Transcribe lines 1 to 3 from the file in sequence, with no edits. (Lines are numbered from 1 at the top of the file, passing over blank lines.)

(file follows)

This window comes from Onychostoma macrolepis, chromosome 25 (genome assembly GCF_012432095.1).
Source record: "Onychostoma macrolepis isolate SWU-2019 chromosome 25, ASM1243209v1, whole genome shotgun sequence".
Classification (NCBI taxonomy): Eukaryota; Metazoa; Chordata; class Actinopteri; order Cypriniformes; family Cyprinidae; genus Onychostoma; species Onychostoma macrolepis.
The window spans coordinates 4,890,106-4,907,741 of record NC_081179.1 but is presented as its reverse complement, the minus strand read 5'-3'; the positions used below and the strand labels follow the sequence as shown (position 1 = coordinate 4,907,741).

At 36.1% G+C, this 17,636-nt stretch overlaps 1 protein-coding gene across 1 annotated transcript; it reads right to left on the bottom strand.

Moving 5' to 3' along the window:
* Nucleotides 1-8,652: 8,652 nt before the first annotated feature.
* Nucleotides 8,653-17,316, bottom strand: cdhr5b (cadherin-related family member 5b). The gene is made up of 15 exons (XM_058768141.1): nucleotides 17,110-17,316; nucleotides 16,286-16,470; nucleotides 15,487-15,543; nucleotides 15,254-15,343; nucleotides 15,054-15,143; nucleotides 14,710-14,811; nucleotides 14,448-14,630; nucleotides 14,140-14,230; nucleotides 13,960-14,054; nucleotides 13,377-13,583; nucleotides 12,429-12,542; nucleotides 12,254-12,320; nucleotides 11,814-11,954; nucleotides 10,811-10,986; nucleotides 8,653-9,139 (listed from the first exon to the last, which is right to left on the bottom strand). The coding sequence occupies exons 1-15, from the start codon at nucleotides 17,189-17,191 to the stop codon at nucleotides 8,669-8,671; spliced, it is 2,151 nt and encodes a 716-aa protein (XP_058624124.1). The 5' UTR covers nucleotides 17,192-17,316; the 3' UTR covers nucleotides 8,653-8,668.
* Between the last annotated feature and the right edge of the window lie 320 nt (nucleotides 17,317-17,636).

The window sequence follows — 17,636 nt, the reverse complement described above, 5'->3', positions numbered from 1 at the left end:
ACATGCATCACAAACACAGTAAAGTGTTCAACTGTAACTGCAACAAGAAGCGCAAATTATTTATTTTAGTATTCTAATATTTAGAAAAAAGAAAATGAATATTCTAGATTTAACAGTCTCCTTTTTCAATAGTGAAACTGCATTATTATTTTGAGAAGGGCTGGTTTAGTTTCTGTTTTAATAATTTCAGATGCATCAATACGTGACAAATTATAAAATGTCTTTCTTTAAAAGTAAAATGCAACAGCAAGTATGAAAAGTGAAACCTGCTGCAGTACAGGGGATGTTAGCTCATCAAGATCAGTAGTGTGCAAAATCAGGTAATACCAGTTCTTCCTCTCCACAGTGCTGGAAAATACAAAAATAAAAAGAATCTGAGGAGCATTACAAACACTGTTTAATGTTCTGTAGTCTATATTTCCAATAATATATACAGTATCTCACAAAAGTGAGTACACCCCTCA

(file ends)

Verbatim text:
This window comes from Onychostoma macrolepis, chromosome 25 (genome assembly GCF_012432095.1).
Source record: "Onychostoma macrolepis isolate SWU-2019 chromosome 25, ASM1243209v1, whole genome shotgun sequence".
Classification (NCBI taxonomy): Eukaryota; Metazoa; Chordata; class Actinopteri; order Cypriniformes; family Cyprinidae; genus Onychostoma; species Onychostoma macrolepis.